The Future of “Clean” Energy

By Murray Rosenblith, Co-Manager, New Alternatives Fund

 

A recent article in Bloomberg New Energy Finance predicts that two-thirds of the world’s power will be generated by renewable resources by the year 2050. This projection is based on the continuing growth of new renewable power generation projects, primarily wind and solar, over the next thirty-plus years. Conditions have certainly changed since New Alternatives Fund entered the investment world in September 1982.

When New Alternatives began operation as the first mutual fund concentrating on what was generally called “alternative energy,” the sector was seen as a niche area. Socially responsible investing was still a relatively young concept. Investment professionals were still skeptical about the idea that principles, human values, the environment and other non-financial metrics factor in their business decisions. There were concerns about “energy security” growing out of the economic disruption caused by the OPEC oil boycott in 1973. In addition, there was a growing consensus that damage to the environment could have a negative effect on the general health of populations and economic growth.

The publication of Rachel Carson’s Silent Spring in 1962, which raised awareness of the damage that widespread pesticide use was causing, created a wider concern about water and air pollution. This sensibility eventually led the U.S. Congress to pass the Clean Air Act in 1963 and the Clean Water Act in 1972, mandating controls on waste materials that were being generated by mining, manufacturing and power generation and dumped in waterways and in the air. These laws also put limits on the amount of dangerous emissions from cars and other transportation. The Environmental Protection Agency (EPA), created under President Nixon in 1970, oversaw the enforcement of most of these regulations. But the broader concept of an emerging challenge of “climate change” was not generally part of the public consciousness as yet.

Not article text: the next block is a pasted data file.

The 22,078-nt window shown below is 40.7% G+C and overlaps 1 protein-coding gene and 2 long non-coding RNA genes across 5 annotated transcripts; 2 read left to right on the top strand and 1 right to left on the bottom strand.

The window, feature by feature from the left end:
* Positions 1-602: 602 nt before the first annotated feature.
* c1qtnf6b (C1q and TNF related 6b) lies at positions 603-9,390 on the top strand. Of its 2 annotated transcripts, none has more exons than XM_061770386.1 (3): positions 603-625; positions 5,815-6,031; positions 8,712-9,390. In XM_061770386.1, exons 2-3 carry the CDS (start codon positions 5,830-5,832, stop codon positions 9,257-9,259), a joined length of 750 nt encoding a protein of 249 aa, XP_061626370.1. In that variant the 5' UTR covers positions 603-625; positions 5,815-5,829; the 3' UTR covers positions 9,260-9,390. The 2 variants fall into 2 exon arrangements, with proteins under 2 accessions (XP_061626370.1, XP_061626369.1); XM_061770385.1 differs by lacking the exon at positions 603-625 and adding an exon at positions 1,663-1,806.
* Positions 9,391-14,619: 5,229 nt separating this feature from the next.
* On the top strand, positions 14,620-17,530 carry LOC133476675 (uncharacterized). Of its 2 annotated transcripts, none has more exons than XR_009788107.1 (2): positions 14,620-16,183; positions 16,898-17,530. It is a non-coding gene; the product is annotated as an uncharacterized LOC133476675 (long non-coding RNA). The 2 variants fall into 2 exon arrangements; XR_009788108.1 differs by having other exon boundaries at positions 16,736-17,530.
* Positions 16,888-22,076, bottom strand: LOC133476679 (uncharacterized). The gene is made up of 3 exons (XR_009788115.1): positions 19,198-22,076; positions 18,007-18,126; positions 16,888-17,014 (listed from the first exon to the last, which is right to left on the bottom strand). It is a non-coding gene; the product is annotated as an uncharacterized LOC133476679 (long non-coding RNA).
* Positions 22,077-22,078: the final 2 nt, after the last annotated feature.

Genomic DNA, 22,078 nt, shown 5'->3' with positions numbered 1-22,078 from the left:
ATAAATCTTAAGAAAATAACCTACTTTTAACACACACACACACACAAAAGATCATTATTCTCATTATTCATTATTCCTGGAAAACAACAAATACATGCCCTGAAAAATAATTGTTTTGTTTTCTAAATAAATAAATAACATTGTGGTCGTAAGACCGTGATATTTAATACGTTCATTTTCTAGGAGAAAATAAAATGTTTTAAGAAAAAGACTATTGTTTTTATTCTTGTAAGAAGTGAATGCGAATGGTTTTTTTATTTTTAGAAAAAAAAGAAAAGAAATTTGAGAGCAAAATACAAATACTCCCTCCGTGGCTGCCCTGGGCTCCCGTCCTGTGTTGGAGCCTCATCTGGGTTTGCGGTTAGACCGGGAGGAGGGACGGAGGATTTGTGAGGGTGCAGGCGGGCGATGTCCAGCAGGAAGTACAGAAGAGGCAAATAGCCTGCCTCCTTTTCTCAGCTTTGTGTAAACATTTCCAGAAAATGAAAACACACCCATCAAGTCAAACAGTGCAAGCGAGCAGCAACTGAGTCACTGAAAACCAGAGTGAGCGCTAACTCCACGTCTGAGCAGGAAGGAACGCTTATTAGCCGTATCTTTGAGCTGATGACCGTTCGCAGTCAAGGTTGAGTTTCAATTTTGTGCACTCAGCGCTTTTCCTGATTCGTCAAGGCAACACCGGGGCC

During this same period, however, the science and awareness of the larger issues involving carbon emissions and the long-term effects on the world environment were growing and would come to bear on how we viewed the total costs of energy. The United Nations Environment Programme (UNEP), starting in 1972, worked on providing support to countries around the world, with an emphasis on developing nations, to create energy plans based on systems that reduced the carbon emissions they produced. The UNEP would eventually create the Intergovernmental Panel on Climate Change (IPCC) in 1988, to provide scientific research on climate change causes and effects and promote wider introduction of clean energy production.

Hydropower for electric generation was well developed and broadly used. But solar power, in the form of photovoltaic cells and direct solar heating technology, was still mostly the province of “off grid” simple living pioneers and a few developing nations that lacked wider power infrastructure. Wind turbines were still relatively small scale, generating, on average, several hundred watts (kw) of electricity. In response to the 1973 oil crisis and the increased cost of oil and gas, the U.S. government increased funding for renewable energy research and development. As a result, more efficient and powerful turbines were designed and the first wind farms were created in the U.S. and Europe. But as late as 1981, one year before New Alternatives Fund opened, there were still only two wind farms in the U.S., generating about 10 megawatts (mw) of electricity, enough to power just over 8,500 homes. In the early 1980s, as oil and gas prices came down, solar and wind power development declined because they were now economically noncompetitive.